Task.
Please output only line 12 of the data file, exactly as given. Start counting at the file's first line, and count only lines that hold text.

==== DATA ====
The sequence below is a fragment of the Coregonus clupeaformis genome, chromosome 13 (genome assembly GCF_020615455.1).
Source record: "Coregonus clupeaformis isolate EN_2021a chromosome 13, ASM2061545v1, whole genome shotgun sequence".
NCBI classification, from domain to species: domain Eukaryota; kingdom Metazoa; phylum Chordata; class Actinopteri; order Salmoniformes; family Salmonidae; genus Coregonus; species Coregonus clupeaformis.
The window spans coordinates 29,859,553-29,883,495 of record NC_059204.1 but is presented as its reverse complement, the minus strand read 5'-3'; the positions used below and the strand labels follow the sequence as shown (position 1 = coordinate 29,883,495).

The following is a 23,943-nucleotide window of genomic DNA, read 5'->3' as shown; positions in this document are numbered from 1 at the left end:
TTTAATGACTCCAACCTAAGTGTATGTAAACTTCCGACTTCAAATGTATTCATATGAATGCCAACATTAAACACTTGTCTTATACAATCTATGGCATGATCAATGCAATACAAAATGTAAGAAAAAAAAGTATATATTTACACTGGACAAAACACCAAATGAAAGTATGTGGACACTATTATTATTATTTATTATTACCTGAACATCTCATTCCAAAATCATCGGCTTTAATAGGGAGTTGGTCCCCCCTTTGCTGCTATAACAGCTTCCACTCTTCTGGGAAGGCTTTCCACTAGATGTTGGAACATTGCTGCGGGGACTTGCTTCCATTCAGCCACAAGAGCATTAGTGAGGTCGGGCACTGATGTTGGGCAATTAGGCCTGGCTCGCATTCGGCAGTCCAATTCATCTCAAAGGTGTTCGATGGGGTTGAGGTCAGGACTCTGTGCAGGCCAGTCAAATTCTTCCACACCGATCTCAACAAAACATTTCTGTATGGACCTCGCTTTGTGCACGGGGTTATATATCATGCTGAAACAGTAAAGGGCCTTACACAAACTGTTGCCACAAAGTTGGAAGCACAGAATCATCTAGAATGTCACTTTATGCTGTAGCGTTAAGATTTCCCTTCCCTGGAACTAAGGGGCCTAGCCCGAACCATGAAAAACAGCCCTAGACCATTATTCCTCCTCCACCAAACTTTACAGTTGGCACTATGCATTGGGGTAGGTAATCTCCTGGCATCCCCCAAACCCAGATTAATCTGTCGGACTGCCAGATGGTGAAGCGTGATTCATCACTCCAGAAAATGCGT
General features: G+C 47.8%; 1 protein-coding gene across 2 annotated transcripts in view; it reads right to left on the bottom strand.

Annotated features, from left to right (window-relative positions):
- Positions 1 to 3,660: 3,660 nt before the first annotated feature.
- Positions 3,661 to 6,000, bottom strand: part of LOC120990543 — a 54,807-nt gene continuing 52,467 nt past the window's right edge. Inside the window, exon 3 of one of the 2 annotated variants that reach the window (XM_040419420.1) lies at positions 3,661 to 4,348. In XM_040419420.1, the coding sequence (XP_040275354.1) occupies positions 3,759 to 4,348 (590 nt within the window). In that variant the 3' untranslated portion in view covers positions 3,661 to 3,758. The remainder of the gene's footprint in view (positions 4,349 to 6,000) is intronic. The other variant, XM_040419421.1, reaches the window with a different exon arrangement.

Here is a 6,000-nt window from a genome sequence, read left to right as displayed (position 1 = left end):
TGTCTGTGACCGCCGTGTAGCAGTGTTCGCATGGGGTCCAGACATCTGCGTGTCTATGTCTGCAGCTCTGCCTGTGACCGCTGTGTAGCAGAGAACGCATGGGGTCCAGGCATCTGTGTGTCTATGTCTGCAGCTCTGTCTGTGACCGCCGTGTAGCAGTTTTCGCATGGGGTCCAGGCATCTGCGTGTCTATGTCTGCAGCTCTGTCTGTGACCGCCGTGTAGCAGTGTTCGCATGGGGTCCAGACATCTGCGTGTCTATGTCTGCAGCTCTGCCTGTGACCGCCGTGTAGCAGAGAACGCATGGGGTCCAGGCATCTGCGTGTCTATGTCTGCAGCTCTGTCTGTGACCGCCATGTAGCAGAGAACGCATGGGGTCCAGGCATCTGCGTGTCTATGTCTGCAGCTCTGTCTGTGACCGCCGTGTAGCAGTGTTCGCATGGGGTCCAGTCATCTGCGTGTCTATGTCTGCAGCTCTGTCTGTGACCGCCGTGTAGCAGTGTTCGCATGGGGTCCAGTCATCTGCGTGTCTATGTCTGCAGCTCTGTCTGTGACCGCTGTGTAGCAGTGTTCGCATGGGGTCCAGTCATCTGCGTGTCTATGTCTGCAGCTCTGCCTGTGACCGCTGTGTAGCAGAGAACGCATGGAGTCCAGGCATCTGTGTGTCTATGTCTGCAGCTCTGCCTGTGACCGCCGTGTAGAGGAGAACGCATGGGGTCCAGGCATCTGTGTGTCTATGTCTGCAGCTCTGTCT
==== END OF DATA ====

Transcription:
TGTCTGTGACCGCCGTGTAGCAGTGTTCGCATGGGGTCCAGACATCTGCGTGTCTATGTCTGCAGCTCTGCCTGTGACCGCTGTGTAGCAGAGAACGCATGGGGTCCAGGCATCTGTGTGTCTATGTCTGCAGCTCTGTCTGTGACCGCCGTGTAGCAGTTTTCGCATGGGGTCCAGGCATCTGCGTGTCTATGTCTGCAGCTCTGTCTGTGACCGCCGTGTAGCAGTGTTCGCATGGGGTCCAGACATCTGCGTGTCTATGTCTGCAGCTCTGCCTGTGACCGCCGTGTAGCAGAGAACGCATGGGGTCCAGGCATCTGCGTGTCTATGTCTGCAGCTCTGTCTGTGACCGCCATGTAGCAGAGAACGCATGGGGTCCAGGCATCTGCGTGTCTATGTCTGCAGCTCTGTCTGTGACCGCCGTGTAGCAGTGTTCGCATGGGGTCCAGTCATCTGCGTGTCTATGTCTGCAGCTCTGTCTGTGACCGCCGTGTAGCAGTGTTCGCATGGGGTCCAGTCATCTGCGTGTCTATGTCTGCAGCTCTGTCTGTGACCGCTGTGTAGCAGTGTTCGCATGGGGTCCAGTCATCTGCGTGTCTATGTCTGCAGCTCTGCCTGTGACCGCTGTGTAGCAGAGAACGCATGGAGTCCAGGCATCTGTGTGTCTATGTCTGCAGCTCTGCCTGTGACCGCCGTGTAGAGGAGAACGCATGGGGTCCAGGCATCTGTGTGTCTATGTCTGCAGCTCTGTCT